Dear President Barron,
Civility and respect go hand in hand. Many of the alumni have felt the Board's attitude toward us has been very disrespectful -- in other words, not civil.
After the Board's decision to accept the NCAA sanctions, the alumni were told to "move forward" and the Board attempted to use new football coach Bill O'Brien and the football program as a means of divisiveness, with their ONE TEAM - MOVING FORWARD sloganeering. In other words, those who didn't go along were labeled as being unsupportive of the football team and new coach. It was a false argument, as many of the alumni, myself included, continued to support the football team while we tried to understand the reasons behind the Board's decisions.
The Board and the University has been less than forthcoming in releasing information about the decisions made in response to the Sandusky scandal. As a result, alumni like Ryan Bagwell and William Cluck have taken the step of making legal filings using the Right-To-Know laws with various agencies who interacted with PSU during the scandal to learn what happened. And WE ARE learning.
In response to questions about the firing of Joe Paterno, the Board co-chairs issued a statement (in an email sent on January 12, 2012) that falsely stated legendary Coach Joe Paterno was not fired from Penn State and remained a tenured faculty member. In April, ESPN printed a story that included a copy of Paterno's termination letter which was dated November 16, 2011.
On April 6, 2012, then Board Chair Karen Peetz sent out an email referring to grassroots groups of alumni who formed to find out more about the decisions as "dissident groups." The email also stated that the "ESPN article not helpful."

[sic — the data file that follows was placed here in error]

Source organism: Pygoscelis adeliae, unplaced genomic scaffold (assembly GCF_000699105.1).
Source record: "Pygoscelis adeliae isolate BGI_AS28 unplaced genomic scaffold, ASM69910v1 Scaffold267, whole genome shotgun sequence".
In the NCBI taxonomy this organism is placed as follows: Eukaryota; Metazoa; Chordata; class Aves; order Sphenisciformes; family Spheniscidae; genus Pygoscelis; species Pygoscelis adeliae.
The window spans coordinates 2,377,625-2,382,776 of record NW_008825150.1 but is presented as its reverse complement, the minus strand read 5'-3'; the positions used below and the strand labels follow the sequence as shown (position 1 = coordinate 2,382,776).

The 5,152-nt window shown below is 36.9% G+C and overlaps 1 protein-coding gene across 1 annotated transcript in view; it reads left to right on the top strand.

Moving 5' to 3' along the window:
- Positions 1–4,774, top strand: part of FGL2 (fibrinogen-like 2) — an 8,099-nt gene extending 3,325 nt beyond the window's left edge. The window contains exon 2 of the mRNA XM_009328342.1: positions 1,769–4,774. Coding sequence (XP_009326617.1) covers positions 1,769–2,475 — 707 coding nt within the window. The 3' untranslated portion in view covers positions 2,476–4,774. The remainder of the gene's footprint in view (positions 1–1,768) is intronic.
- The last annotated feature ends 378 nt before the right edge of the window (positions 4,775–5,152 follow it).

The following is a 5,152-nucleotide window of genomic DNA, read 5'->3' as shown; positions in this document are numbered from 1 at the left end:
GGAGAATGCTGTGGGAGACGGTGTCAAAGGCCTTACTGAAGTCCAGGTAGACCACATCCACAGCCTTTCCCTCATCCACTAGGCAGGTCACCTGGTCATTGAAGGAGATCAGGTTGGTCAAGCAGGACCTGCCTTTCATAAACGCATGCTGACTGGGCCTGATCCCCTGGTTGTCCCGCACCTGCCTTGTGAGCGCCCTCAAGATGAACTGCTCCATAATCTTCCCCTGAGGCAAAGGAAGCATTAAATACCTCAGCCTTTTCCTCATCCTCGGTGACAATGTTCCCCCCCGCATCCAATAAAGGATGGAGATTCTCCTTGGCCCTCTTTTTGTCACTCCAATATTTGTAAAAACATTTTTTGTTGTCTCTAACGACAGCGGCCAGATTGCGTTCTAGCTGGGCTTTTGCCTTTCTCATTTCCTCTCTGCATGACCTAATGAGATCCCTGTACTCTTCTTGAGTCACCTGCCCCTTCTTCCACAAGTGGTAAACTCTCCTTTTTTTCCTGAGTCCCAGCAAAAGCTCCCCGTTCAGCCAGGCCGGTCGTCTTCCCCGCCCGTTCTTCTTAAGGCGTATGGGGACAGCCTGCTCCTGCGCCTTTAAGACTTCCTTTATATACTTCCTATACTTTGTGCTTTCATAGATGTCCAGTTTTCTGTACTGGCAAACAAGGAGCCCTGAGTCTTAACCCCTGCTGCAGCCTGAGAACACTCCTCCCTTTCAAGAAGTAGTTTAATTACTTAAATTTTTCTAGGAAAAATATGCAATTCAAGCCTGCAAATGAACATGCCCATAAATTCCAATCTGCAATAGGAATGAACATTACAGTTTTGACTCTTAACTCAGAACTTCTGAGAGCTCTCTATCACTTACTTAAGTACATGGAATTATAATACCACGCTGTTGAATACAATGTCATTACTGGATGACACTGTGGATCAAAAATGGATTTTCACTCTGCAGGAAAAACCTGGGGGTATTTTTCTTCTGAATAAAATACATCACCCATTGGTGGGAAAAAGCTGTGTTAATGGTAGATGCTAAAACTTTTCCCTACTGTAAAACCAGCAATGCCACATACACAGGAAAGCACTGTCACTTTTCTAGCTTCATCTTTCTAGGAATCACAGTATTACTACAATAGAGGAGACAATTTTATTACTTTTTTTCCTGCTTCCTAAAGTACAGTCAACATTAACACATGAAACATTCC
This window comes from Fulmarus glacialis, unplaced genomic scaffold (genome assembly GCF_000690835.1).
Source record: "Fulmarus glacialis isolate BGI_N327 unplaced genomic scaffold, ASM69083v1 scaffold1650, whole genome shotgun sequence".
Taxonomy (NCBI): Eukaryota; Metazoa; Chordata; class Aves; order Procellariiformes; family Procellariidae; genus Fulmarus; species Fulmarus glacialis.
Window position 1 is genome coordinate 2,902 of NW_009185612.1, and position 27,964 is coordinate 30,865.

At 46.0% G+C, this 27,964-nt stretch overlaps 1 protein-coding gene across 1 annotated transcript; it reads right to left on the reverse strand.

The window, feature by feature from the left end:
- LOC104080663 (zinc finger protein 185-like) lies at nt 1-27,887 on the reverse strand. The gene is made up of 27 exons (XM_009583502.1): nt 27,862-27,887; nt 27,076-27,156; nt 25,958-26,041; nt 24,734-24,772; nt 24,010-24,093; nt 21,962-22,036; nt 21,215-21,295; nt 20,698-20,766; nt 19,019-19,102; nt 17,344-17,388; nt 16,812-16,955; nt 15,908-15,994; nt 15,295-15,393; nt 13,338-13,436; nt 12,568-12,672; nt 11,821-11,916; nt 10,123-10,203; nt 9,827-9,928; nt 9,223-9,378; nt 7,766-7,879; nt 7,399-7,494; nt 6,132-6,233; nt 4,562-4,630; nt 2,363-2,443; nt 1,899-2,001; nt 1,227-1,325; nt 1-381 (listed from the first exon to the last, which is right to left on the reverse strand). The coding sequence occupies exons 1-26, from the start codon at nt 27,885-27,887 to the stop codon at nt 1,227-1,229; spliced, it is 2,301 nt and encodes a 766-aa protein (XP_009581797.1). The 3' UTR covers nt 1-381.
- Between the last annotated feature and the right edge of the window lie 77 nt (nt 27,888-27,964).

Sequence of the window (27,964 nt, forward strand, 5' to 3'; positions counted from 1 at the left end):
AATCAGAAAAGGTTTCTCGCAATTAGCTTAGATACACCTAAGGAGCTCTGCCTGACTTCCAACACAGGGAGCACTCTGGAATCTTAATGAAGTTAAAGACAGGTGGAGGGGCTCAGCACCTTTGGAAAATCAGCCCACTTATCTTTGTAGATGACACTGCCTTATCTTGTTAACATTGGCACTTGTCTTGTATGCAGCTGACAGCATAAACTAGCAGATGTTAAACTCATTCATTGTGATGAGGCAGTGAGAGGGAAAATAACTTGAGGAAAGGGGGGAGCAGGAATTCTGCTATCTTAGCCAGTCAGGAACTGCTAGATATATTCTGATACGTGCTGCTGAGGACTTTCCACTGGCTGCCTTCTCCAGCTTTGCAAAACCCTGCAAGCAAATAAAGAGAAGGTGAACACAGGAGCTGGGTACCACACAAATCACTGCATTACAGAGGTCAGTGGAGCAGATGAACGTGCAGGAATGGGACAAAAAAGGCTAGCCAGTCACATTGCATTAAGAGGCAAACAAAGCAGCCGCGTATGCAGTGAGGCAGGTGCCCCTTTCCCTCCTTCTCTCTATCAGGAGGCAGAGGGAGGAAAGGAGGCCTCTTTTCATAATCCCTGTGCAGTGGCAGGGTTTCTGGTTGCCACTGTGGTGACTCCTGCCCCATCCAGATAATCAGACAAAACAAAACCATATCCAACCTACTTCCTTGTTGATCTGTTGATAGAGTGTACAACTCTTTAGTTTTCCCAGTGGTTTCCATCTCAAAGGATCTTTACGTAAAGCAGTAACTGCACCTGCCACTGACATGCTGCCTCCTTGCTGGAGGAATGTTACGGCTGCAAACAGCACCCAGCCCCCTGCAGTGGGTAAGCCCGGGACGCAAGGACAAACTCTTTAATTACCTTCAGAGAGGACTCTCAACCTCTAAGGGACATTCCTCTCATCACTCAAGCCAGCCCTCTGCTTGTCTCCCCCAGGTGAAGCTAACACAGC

These are just two examples (that I could readily find at 3:59 AM) of many that show the PSU Administration and the Board reneged on their promise of "openness and transparency" -- which has proven to be the biggest lie of all.
Like you, I too wish that those with differing opinions would treat each other with respect and have civil discourse. Unfortunately, history (and emails) show that some of the leaders on the Board do not have the same values that caused our great University to rally around the words, "We Are Penn State."
When value systems are not in alignment, a leader has no choice but to remove those individuals who do not share the values of the University. I learned that not only through my 25 years in management, but when I went back to PSU for an MBA from 2006 to 2008.
As Jim Collins wrote in Good to Great, the most important decision a leader can make is who is on his leadership team. To wit:
"Get the right people on the bus, the wrong people off the bus, and the right people in the right seats."
It's time for you to get "the wrong people off the bus."
Raymond M. Blehar
Smeal MBA Class of 2008
Life Member, Penn State Alumni Association